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This is the Greatest Flapjack in the World, Tribute

2009/11/17

Many years ago, my then DB made World’s Finest Flapjack (WFF).

This is not a claim I make lightly. I like flapjacks very much and consumed many of them in my lifetime so far. Saying that, I have a fond loathing for the ones you can find in train stations and news agents. Those cellophane wrapped squares of misery are the very distant relations of this wonderful snack. A good flapjack is a home made flapjack. Like so many tasty home baked treats, a flapjack has the exuberant quality of Ready Brek – its makes you feel warm from the inside out.

How my then DB came to make the WFF was pure chance, and despite numerous attempts during our ill fated relationship to reproduce said WFF, he always failed. Rather miserably, may I add. Always too crunchy, often brittle and not the right balance of sweetness. It was my bane of discontent for quite some time and I can be rather petulant when things don’t go my way. I often ribbed my then DB, of this malaise, complaining how unfair of him to only be able to make the WFF only once. I often proclaimed with much melodrama, it would have been kinder to have never let me savour their genius. As time went on our search for the WFF became our un folie à deux.

Why wasn’t he able to reproduce the WFF? Well, my then DB had a cooking habit of never following a recipe, he always needed to meddle. And whilst often, an marked improvement was achieved of which I was much appreciative of, he never was disciplined enough to recall or record what he did. This all came to a head with the WFF, which as the fiasco continued, started to resemble the level of experimentation one reads in George’s Marvelous Medicine. My then DB took to desperate measures and took to surreal depths of analysis, trials and study. There was various sugars, syrups and oats all over the place. The kitchen turned into a mad scientist’s laboratory. Was it a different brand of rolled oats? What was the ratio of sugar to syrup? Was a variety of different sugars used? Will treacle make a difference? Or perhaps molasses? What oven temperature? How long? Anolon versus Teflon?  So on and so forth. The stakes we’re increasing to biblical proportion, but as for so many others, like the Holy Grail, the search for the WFF eluded us. It remains for my then DB an El Dorado of sorts.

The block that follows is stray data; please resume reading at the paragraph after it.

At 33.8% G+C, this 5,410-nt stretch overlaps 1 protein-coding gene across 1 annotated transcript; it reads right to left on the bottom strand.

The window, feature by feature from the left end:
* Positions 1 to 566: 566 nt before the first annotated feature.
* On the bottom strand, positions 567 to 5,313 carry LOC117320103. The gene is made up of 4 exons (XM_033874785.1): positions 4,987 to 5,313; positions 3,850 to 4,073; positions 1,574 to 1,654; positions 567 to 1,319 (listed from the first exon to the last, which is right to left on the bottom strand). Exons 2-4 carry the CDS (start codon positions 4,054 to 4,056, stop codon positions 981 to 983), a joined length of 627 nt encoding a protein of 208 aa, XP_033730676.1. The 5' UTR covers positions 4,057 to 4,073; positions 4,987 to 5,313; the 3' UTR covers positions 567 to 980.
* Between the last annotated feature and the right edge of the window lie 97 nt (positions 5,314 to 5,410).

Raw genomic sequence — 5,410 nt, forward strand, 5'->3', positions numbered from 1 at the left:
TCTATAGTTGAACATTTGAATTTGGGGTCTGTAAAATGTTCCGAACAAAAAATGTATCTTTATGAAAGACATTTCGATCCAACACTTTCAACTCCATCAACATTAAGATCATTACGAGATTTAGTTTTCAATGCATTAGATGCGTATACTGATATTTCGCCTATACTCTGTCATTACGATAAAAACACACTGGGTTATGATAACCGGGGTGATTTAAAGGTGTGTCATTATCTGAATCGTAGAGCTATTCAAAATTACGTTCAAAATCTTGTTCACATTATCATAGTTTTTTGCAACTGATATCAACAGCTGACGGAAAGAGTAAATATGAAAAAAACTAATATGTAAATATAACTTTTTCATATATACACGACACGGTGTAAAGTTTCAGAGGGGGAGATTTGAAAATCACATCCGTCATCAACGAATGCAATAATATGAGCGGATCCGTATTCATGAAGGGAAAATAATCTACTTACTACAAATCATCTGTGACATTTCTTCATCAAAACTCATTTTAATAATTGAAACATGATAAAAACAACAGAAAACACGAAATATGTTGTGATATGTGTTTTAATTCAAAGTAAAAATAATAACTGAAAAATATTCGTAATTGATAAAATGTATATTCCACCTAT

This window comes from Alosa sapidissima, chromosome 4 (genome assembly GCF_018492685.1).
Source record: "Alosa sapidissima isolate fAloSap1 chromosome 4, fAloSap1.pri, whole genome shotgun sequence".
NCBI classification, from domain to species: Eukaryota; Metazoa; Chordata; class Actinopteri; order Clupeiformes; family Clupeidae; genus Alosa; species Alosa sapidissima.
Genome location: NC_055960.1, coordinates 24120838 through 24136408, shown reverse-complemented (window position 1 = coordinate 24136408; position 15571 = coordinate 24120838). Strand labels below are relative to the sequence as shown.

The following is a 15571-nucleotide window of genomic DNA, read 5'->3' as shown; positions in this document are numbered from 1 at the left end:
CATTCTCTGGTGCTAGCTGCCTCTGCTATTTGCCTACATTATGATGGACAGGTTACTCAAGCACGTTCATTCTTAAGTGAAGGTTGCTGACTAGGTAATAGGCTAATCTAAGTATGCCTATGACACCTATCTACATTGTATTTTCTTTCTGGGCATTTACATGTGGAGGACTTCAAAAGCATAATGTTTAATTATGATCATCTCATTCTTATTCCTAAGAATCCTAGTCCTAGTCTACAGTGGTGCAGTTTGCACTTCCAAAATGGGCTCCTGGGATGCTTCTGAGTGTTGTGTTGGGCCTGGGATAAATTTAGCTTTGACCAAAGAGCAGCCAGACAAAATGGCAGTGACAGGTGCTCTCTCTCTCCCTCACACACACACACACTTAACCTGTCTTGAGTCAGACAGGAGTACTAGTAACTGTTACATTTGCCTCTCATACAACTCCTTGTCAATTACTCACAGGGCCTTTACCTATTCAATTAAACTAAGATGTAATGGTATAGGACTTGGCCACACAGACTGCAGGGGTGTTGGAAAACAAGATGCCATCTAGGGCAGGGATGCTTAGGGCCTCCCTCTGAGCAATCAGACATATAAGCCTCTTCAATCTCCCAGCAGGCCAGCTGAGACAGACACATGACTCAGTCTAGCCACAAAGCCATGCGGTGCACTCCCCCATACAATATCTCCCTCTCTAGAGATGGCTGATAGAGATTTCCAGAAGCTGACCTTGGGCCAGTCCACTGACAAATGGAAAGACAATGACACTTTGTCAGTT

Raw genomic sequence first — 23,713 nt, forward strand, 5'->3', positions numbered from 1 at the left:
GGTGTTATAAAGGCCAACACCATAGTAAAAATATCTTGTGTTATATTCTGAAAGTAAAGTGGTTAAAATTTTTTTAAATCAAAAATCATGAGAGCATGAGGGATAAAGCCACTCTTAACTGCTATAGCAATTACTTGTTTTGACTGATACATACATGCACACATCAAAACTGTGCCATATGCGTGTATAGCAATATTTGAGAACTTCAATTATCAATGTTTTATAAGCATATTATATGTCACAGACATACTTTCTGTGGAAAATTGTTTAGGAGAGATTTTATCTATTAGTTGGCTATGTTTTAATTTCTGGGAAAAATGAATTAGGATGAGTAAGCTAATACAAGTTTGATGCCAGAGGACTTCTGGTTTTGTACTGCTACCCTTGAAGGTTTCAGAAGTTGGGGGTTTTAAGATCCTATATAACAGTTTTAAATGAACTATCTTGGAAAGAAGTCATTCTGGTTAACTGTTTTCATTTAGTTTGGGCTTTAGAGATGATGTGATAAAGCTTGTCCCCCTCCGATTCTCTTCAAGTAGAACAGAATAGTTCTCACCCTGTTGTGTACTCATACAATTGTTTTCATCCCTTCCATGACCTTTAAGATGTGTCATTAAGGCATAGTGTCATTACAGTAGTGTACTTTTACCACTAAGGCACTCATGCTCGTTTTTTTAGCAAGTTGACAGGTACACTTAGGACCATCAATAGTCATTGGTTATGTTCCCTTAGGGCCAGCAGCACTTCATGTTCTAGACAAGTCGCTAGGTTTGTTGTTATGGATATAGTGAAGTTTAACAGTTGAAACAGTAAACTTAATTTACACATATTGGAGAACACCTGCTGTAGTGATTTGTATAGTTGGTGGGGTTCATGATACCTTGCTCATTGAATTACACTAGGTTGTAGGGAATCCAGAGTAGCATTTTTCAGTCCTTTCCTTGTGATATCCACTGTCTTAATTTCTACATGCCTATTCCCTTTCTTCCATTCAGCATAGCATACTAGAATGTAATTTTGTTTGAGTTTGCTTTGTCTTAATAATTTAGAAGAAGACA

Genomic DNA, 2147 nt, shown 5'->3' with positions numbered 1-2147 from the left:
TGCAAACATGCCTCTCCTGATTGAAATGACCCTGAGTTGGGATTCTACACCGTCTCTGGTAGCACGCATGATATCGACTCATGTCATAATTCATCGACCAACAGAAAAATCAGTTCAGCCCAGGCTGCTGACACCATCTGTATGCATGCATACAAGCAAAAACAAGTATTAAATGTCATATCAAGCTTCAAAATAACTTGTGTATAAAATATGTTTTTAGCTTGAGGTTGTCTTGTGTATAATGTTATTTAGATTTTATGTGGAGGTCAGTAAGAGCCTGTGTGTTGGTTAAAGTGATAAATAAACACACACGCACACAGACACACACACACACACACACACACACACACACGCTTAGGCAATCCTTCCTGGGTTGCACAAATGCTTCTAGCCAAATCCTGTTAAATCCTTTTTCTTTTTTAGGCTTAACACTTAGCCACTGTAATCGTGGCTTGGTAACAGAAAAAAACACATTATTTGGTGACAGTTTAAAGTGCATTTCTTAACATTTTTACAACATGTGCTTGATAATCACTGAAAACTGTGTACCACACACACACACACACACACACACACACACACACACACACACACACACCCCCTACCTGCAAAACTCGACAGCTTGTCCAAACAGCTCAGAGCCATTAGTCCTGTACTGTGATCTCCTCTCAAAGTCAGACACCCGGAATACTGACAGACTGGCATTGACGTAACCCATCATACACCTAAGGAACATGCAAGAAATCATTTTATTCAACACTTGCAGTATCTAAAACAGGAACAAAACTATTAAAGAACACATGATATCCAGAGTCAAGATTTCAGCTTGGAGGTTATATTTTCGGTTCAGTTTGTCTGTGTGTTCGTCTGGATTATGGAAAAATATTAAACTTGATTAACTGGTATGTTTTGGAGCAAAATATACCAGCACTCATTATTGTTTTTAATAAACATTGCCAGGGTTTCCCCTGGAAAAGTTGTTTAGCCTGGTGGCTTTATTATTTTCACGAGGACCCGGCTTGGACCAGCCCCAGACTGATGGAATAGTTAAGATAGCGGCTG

That was many years ago. My pangs for WFF never went away. It rears it unsuspecting terror with random violence, and none more recent than in Winter 2008. I decided to take up the gauntlet. I started researching online; visiting forums, asking strangers for the perfect flapjack recipes, checking favorite recipe websites and cookbooks. But none yielded to the title of WFF. After much trial and error, I felt, most recipes over complicated the ingredients, and most failed because of the relationship between the proportion of sugar (liquid or solid) to the cooking time and heat. I considered it prudent, that although I was aiming for a grand slam, that it may be wise to set my targets a little lower, and settle for a Decent Flapjack (DF) first. With this in mind, I took my recent knowledge and decided to simplify the recipe altogether and reduce the ingredients to three essentials: butter, golden syrup and rolled oats. After studying a huge amount of recipes I had a good idea of the ratio and settled on  150g, 5 very generous tablespoons and 250g, respectively. There were two main oven temperatures and baking periods I needed to test. I made my two test batches. The air was palpable.  The first failed, but the second test did very well, a very DF indeed. The tried the recipe again, to ensure it wasn’t a fluke and I was awarded with a consistent result (175 degrees for 15 minutes).

I’ve since made the recipe about ten times and each occasion has yielded the same results. My DF recipe offers a firm texture, neither brittle or chewy. It’s a sweet but not too sweet morsel. It can rustled up within minutes (count ‘em: three ingredients only, very economic and child friendly). Most importantly, it does make you feel warm from the inside out. I have mine accompanied by a strong milky tea for breakfast and it makes a welcome start to the day.

I think its best if I back away from the gauntlet at this stage and quit while I’m ahead. Although my Decent Flapjack doesn’t reach the heady heights of the World’s Finest Flapjack, it does make a worthy tribute.

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